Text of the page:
If we want to be an impacting Christian pastor or lay leader in a church that impacts its community and world, we have to be eating the meat of God’s precepts with passion and conviction, in love and in truth and then sharing it with others.

for more, see the research here: http://www.churchleadership.org/apps/articles/default.asp?articleid=44960&columnid=4545

Handling Traditions in the Church P 8

Dealing with Bad Traditions 

Jesus does not attack a tradition as being intrinsically bad within itself; He attacks the religious leaders’ inconsistency, insincerity, and their practice of hypocritical legalism. For the most part, I like traditions in the church. I look forward to them and if they work, I try to do them again, even better. Evangelism campaigns, Easter celebrations, and such are sometimes sacred cows in our churches, and, more often than not, for good reason. However, when the traditions become the focus, such as when the Easter service becomes more important than Whom and what the service is about, or the evangelism campaign becomes more about the mobilizing and rallying than the focus of reaching our neighbor, we have missed the point, and have become “Pharisees.” I have been a “Pharisee (they are not fair you see)” with traditions in the past. I had to learn not to be a Sadducee (they are sad you see), but to wake up and see His glory rather than what I wanted to do or redo. If you still are not sure you have a good or bad tradition, look at it this way: a good tradition glorifies our Lord; a bad tradition glorifies its founders, leaders, and/or participants. These are replete with power struggles, gossip, bickering, and the point is often missed in the chaos of dissention. 

What can your church do to prevent, or at least inhibit, hypocrisy?  Why can external rituals not replace the inward condition of the heart? 

As far as the “sacred cows” go (programs that people cling to so much they are unwilling to review or improve them), remember that we are to honor the past and embrace the future! “Sacred cows” are best tipped by encouraging their founders and leaders that their time and energies can be better spent in a more useful direction, one they may not have considered. Allow them to brainstorm and help you do the “tipping.” Share the vision; let them visit other programs. Never follow a suggestion or do anything without their input, for “cows” may come at and crush you!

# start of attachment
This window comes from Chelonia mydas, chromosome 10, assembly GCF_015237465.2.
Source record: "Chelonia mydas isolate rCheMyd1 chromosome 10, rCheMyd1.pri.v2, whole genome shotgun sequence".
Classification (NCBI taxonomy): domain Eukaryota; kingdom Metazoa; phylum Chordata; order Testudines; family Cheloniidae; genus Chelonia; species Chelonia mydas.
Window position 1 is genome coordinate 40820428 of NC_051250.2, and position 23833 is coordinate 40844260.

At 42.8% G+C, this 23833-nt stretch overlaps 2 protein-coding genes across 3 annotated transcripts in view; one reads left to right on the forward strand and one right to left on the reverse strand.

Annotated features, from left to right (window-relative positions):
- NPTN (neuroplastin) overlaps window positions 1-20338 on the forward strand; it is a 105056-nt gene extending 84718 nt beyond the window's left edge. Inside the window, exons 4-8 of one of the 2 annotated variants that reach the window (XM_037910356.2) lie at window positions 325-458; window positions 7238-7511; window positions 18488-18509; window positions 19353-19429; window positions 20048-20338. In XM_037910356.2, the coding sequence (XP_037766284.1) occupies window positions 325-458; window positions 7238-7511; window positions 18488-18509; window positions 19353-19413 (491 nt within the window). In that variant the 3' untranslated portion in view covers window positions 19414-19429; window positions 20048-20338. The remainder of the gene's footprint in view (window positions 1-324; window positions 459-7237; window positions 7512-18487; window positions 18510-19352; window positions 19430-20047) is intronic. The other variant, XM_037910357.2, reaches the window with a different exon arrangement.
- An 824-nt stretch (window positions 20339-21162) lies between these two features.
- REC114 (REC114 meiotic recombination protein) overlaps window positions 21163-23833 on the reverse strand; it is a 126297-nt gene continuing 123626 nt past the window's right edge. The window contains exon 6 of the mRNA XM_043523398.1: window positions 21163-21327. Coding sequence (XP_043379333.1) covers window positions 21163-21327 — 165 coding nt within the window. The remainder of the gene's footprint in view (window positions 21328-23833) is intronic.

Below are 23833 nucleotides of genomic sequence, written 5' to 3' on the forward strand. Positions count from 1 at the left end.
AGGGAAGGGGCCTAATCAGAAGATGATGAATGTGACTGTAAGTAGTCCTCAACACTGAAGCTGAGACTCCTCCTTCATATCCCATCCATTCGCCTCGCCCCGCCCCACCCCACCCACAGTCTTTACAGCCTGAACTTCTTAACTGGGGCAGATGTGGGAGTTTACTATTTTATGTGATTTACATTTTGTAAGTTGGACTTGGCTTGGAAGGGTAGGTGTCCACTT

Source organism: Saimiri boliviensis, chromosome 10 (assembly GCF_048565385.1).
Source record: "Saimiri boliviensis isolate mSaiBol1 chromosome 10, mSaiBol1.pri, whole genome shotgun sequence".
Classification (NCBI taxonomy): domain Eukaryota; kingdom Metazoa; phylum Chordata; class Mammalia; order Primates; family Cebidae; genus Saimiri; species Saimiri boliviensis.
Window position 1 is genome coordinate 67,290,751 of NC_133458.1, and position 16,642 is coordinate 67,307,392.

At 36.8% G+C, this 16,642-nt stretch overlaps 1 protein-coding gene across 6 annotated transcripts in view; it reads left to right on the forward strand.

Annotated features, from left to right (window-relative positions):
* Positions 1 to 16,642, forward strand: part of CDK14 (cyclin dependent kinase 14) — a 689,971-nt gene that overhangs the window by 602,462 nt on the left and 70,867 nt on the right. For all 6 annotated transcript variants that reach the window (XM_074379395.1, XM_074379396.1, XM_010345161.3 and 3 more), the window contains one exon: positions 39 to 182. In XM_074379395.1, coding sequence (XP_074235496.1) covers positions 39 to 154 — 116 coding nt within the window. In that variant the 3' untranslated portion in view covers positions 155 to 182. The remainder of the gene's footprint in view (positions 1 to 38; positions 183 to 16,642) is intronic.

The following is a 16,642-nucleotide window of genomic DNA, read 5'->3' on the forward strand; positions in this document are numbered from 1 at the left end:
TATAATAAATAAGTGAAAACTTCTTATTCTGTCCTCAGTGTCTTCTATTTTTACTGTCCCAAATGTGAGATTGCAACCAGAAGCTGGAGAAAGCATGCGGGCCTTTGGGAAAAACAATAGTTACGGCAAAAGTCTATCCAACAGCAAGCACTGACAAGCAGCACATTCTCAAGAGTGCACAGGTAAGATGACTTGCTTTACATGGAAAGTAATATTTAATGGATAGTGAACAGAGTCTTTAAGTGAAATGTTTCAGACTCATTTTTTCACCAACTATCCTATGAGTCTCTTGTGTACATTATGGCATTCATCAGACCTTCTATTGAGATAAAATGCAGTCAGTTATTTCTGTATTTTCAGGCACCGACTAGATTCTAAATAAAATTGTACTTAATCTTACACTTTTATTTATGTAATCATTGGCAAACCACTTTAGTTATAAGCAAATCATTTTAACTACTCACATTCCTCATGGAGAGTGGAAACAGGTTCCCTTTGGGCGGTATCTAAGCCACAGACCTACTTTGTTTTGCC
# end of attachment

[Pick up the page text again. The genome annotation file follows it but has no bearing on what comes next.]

Jesus told His disciples not to worry about the Pharisee’s power. How can this truth maintain our focus so we do not worry? 

If you are struggling with this, sit down with the leaders and powerbrokers, be in prayer, be encouraging, and restate with love the purpose of your church. (This is another reason why a good, God-honoring purpose and vision is so important—what we are about and what we are doing about it, affects everything that is done in a church.) It gets people on the same page and should be all to God’s glory!  

Look over the tradition or program and evaluate it. Meet with the parties involved, and with encouragement, start and end with prayer. (for more help, see How to Start, Develop, and Evaluate Programs)                                                                                                                                                                        

1.     Ask how can you/we get this lined up better so it glorifies Christ and not just please personalities? Pick their brains for ideas.

2.     What has currently been working well? What has not? (Get them to see the big picture; What do you all need to do?)

 3.     What should you have avoided?

 4.     What were the past successes and failures? How can things be made better?

 5.     Now, map out the successes and failures during the past year. If no evaluation has been done before, go back five years, regardless of leadership changes.

 6.     Do not put people down; rather, use this time to lift up and encourage! Make it a comfortable time. Be open, listen, support the idea or premise of the program, and encourage the people being evaluated to do the same. Condescending attitudes of the leadership will cause more destruction that not having a program at all!

 7.     Now, brainstorm ideas for changes. Be honest and do not feel you have to make changes if nothing is wrong. If it works, don’t fix it! Investigate small things that can be done to make improvements. If it is in shambles, at worst, you may have to start over or even “can” it. At best, it might just need some tinkering and encouragement or new leadership! If so, have a banquet or do something to honor the ones who have served, and make sure they are not out of the loop. (Keep it open for their return when they are ready.) It is easier to sew on a patch than to buy a new coat!

 8.     List the steps toward achieving the goals you came up with. 

 9.     Make sure you honor the people who have worked hard, and encourage them to seek to be better by mutual faith and cooperation. If they refuse, then you have a fight on your hands. (At that point, handle it in prayer and as conflict, and follow our steps on our conflict channel.)